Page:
Agriculture remains one of the most important sectors in Russia’s economy and the country’s authorities perceive it as one of potential economic growth drivers. The sector experienced significant decline during the 1990s, but started to recover in the 2000s. During the last decade, the country’s agriculture demonstrated steady growth. After the European Union and other western countries imposed sanctions on Russia due to the ‘Crimea Spring’, Russia responded by counter-sanctions and banned imports of agricultural products from those countries. Critics claim that counter sanctions are counterproductive and will result in higher prices for Russian customers, while proponents argue that they will contribute to growth and diversification of Russia’s agricultural production. Therefore, this commentary analyses agricultural development of Russia in terms of production, trade and basic sectoral trends.
Production of agricultural goods in Russia demonstrates positive dynamics. According to data from the World Bank (2020), the country’s value added agriculture (in constant 2010 prices) increased from $45.9 billion in 2000 to $66.2 billion in 2019. However, a share of the agriculture (in value added terms) in Russia’s gross domestic product decreased from 5.8% to 3.4% for the same period. Employment in agriculture also demonstrated decline and its share in total employment decreased from 14.5% to 5.5% for the reported period. At the same time, production per worker increased from $4800 to $16500, increasing the competitiveness of the sector.
Russia’s agricultural development model is mainly state-centered, but based on the state-private partnership. Large farms and agro holdings mainly represent the private sector. The government of Russia supports the sector through financial interventions, where the state-owned agricultural bank Rossel’khozbank, created in 2000, plays a key role. During 20 years of activity, the bank’s investments in the agricultural sector of Russia amounted to 9.4 trillion rubles, of which 1.3 trillion (up to $20 billion) were invested in 2019. A number of the bank’s clients reached 7 million. It should be noted that during 20 years of activity the bank supported 5200 investment projects [Lenta.Ru, 2020].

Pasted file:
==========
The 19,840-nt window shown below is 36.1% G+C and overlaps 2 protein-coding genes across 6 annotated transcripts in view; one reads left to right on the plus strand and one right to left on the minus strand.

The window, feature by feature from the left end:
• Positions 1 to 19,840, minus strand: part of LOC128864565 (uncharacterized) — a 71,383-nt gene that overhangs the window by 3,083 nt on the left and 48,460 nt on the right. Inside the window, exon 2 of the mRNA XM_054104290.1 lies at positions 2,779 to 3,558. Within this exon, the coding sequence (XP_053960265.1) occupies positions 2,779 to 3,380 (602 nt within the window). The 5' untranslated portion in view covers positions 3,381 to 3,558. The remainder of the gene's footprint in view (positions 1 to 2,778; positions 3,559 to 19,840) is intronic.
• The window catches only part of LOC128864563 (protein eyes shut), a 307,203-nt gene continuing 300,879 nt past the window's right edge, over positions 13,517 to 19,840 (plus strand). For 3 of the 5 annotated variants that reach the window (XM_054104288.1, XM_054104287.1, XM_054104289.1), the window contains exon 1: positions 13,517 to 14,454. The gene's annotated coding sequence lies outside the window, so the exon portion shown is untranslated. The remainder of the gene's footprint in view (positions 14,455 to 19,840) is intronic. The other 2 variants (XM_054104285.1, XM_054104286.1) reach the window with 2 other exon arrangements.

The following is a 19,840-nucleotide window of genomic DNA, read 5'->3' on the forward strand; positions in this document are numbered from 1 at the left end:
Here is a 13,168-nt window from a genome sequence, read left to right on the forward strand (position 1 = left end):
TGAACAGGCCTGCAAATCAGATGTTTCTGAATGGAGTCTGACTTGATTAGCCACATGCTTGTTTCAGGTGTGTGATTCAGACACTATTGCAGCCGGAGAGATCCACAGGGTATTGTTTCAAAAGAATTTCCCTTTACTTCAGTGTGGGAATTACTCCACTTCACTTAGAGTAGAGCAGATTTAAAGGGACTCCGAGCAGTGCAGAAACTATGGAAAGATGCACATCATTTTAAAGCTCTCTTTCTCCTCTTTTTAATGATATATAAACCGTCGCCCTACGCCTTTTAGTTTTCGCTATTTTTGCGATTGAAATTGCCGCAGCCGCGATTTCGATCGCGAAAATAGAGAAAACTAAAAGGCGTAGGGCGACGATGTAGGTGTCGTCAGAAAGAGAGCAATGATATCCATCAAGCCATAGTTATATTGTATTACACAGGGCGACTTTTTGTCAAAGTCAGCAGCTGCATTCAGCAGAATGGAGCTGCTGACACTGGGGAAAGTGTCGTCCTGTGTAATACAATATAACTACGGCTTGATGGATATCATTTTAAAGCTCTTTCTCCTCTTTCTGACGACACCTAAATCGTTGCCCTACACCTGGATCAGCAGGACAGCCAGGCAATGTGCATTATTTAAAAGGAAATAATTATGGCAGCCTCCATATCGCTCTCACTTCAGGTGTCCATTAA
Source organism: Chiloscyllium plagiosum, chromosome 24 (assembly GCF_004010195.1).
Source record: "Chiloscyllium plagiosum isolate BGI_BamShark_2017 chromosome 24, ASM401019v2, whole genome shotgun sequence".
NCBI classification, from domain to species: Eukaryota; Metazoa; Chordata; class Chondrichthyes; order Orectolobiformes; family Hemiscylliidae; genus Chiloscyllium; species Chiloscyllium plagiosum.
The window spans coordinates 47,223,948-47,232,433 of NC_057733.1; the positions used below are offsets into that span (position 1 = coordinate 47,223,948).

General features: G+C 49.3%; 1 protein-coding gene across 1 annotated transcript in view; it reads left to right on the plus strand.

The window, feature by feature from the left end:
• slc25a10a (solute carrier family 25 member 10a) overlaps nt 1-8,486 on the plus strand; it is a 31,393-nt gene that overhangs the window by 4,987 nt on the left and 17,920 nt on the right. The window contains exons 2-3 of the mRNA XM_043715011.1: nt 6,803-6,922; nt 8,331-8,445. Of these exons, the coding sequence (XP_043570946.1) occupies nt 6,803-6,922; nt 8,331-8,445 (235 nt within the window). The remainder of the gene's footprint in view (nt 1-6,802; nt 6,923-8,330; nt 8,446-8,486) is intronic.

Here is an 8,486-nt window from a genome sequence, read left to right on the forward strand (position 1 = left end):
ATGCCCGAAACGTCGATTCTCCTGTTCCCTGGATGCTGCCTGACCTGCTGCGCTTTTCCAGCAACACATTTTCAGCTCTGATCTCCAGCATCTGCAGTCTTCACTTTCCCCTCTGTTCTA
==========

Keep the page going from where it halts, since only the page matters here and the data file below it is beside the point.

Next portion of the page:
The partnership of the state and agricultural business aims to achieve ambitious goals set by Russian President Vladimir Putin. In particular, the country should be transformed into a net exporter of agricultural and food products by 2022, and increase food exports to $45 billion by 2024. In order to achieve the goals, Russia should address weaknesses of its agricultural sector, including shortage of skilled workers, problems with grain storage and transportation, and low level of production of certain commodities. Technological development of the sector remains low. At the same time, it should be noted that Russia achieved significant progress in production and exports of grain, pork and poultry [Wegren et al., 2019].
Production of agricultural products in Russia demonstrates positive changes (Figure 1). Wheat ranks first in the list of top produced commodities. In 2019, wheat production in Russia increased to 74 million tonnes from 72 million tonnes in 2018. For the same period, the production of sugar beet increased from 42 million tonnes to 54 million tonnes. Production of milk, barley, sunflower seed and maize also increased, while the volumes of potato production remained the same.
Despite negative consequences of the pandemic, the agricultural sector of Russia continued its growth. During 11 months of 2020, the sector increased by 1.5% and it is expected that the growth rate would reach 2%. During the reported period, wheat production equaled 85.9 million tonnes, while gross harvest of grain amounted to 133 million tonnes [Shokurova, 2020].